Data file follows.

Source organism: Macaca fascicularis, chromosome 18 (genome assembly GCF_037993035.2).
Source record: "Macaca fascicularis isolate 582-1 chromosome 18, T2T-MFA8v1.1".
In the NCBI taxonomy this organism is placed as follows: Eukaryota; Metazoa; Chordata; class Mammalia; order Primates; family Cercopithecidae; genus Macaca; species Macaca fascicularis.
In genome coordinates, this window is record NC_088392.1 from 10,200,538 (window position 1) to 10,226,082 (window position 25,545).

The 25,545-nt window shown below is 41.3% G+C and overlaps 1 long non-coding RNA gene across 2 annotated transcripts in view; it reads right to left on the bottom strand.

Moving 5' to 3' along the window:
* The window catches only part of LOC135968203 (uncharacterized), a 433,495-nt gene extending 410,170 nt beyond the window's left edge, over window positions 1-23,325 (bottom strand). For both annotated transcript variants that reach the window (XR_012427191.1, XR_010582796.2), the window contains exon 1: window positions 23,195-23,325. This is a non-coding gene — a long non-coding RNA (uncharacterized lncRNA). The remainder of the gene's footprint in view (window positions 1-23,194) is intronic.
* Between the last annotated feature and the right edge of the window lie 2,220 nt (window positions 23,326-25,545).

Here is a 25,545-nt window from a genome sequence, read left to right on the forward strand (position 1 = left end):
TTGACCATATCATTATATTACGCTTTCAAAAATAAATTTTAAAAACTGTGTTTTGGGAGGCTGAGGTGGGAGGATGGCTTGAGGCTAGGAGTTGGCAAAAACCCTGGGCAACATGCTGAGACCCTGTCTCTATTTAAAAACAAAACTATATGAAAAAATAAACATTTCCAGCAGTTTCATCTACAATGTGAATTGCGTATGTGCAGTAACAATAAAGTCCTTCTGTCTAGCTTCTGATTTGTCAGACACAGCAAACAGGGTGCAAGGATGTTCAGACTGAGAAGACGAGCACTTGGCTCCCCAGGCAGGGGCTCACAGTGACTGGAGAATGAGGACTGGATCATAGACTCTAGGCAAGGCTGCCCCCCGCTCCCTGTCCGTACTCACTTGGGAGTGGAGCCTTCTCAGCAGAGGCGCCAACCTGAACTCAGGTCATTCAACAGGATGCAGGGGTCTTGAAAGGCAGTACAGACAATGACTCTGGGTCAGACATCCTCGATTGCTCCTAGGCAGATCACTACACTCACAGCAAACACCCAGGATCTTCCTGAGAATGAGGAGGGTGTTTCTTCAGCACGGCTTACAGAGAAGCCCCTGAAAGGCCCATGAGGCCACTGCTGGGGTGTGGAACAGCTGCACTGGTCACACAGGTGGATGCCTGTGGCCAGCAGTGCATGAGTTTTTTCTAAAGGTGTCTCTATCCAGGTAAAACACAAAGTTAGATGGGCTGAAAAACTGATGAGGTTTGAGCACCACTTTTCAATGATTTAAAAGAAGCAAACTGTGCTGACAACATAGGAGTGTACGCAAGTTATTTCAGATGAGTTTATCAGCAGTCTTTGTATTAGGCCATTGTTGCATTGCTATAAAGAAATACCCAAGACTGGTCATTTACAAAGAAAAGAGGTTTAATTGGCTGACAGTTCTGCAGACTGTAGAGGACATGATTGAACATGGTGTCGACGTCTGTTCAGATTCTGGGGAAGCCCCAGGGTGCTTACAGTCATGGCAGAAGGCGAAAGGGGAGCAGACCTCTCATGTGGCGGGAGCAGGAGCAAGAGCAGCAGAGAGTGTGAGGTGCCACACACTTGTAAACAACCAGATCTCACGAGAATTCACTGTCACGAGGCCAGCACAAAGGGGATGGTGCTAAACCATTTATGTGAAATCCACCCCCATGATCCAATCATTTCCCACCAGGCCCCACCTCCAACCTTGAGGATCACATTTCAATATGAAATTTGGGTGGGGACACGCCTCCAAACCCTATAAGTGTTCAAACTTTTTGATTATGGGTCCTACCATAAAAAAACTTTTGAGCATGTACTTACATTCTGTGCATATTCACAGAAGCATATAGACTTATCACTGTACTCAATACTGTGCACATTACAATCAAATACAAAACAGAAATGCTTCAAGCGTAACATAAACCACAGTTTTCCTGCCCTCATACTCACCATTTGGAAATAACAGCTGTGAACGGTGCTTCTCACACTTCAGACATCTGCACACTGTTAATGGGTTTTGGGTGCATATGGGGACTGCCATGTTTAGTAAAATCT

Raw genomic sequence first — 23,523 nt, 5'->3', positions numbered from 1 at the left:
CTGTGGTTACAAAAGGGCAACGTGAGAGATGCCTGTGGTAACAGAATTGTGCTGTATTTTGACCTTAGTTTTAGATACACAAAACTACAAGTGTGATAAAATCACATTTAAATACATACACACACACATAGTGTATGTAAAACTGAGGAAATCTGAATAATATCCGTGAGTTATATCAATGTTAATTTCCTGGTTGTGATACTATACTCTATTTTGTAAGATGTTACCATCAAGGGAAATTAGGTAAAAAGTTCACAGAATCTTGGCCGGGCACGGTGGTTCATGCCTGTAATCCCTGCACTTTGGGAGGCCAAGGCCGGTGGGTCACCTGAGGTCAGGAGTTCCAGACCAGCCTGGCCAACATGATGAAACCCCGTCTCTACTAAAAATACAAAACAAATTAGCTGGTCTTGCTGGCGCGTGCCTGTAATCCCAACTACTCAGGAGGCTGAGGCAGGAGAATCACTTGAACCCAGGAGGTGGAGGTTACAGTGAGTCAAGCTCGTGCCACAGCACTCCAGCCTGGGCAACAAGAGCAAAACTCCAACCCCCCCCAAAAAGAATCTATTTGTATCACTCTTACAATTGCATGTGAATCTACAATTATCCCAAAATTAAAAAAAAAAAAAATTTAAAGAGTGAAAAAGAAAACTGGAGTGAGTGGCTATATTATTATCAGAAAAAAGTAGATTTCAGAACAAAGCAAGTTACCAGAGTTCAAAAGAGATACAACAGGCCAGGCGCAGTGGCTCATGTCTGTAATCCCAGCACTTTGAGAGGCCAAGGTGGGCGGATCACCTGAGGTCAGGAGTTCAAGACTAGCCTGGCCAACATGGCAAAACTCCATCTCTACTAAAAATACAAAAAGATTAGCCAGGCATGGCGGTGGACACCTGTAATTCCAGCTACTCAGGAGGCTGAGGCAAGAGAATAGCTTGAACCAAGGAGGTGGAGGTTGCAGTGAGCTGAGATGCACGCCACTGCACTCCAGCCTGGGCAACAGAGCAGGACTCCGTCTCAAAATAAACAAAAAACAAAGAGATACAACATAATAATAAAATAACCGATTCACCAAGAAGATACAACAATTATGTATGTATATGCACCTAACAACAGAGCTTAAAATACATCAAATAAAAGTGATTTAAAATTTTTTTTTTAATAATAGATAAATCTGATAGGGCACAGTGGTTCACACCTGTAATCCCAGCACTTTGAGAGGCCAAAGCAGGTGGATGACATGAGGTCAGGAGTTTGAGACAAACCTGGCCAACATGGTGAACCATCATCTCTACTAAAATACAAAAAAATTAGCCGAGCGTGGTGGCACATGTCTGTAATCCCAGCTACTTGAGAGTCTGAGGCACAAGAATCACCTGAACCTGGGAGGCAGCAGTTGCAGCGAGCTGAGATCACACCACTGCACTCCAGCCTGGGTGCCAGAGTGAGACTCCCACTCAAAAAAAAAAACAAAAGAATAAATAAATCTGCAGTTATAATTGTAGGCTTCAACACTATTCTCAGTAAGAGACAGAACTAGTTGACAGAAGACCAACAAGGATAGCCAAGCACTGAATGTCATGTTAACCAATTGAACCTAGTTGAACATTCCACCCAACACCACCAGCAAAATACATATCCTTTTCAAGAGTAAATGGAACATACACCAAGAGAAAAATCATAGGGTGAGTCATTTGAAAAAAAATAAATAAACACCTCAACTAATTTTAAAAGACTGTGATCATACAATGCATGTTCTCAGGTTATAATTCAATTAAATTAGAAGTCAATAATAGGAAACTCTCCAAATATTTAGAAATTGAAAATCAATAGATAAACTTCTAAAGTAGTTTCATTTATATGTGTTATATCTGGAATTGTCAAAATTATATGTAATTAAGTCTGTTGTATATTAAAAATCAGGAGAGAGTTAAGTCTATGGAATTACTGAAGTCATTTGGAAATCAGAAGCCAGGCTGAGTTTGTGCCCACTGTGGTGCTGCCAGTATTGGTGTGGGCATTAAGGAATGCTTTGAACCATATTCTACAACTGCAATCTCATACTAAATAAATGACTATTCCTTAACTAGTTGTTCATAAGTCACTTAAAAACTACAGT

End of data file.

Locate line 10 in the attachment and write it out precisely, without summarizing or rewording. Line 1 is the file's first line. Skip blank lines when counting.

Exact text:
TTGACCATATCATTATATTACGCTTTCAAAAATAAATTTTAAAAACTGTGTTTTGGGAGGCTGAGGTGGGAGGATGGCTTGAGGCTAGGAGTTGGCAAAAACCCTGGGCAACATGCTGAGACCCTGTCTCTATTTAAAAACAAAACTATATGAAAAAATAAACATTTCCAGCAGTTTCATCTACAATGTGAATTGCGTATGTGCAGTAACAATAAAGTCCTTCTGTCTAGCTTCTGATTTGTCAGACACAGCAAACAGGGTGCAAGGATGTTCAGACTGAGAAGACGAGCACTTGGCTCCCCAGGCAGGGGCTCACAGTGACTGGAGAATGAGGACTGGATCATAGACTCTAGGCAAGGCTGCCCCCCGCTCCCTGTCCGTACTCACTTGGGAGTGGAGCCTTCTCAGCAGAGGCGCCAACCTGAACTCAGGTCATTCAACAGGATGCAGGGGTCTTGAAAGGCAGTACAGACAATGACTCTGGGTCAGACATCCTCGATTGCTCCTAGGCAGATCACTACACTCACAGCAAACACCCAGGATCTTCCTGAGAATGAGGAGGGTGTTTCTTCAGCACGGCTTACAGAGAAGCCCCTGAAAGGCCCATGAGGCCACTGCTGGGGTGTGGAACAGCTGCACTGGTCACACAGGTGGATGCCTGTGGCCAGCAGTGCATGAGTTTTTTCTAAAGGTGTCTCTATCCAGGTAAAACACAAAGTTAGATGGGCTGAAAAACTGATGAGGTTTGAGCACCACTTTTCAATGATTTAAAAGAAGCAAACTGTGCTGACAACATAGGAGTGTACGCAAGTTATTTCAGATGAGTTTATCAGCAGTCTTTGTATTAGGCCATTGTTGCATTGCTATAAAGAAATACCCAAGACTGGTCATTTACAAAGAAAAGAGGTTTAATTGGCTGACAGTTCTGCAGACTGTAGAGGACATGATTGAACATGGTGTCGACGTCTGTTCAGATTCTGGGGAAGCCCCAGGGTGCTTACAGTCATGGCAGAAGGCGAAAGGGGAGCAGACCTCTCATGTGGCGGGAGCAGGAGCAAGAGCAGCAGAGAGTGTGAGGTGCCACACACTTGTAAACAACCAGATCTCACGAGAATTCACTGTCACGAGGCCAGCACAAAGGGGATGGTGCTAAACCATTTATGTGAAATCCACCCCCATGATCCAATCATTTCCCACCAGGCCCCACCTCCAACCTTGAGGATCACATTTCAATATGAAATTTGGGTGGGGACACGCCTCCAAACCCTATAAGTGTTCAAACTTTTTGATTATGGGTCCTACCATAAAAAAACTTTTGAGCATGTACTTACATTCTGTGCATATTCACAGAAGCATATAGACTTATCACTGTACTCAATACTGTGCACATTACAATCAAATACAAAACAGAAATGCTTCAAGCGTAACATAAACCACAGTTTTCCTGCCCTCATACTCACCATTTGGAAATAACAGCTGTGAACGGTGCTTCTCACACTTCAGACATCTGCACACTGTTAATGGGTTTTGGGTGCATATGGGGACTGCCATGTTTAGTAAAATCT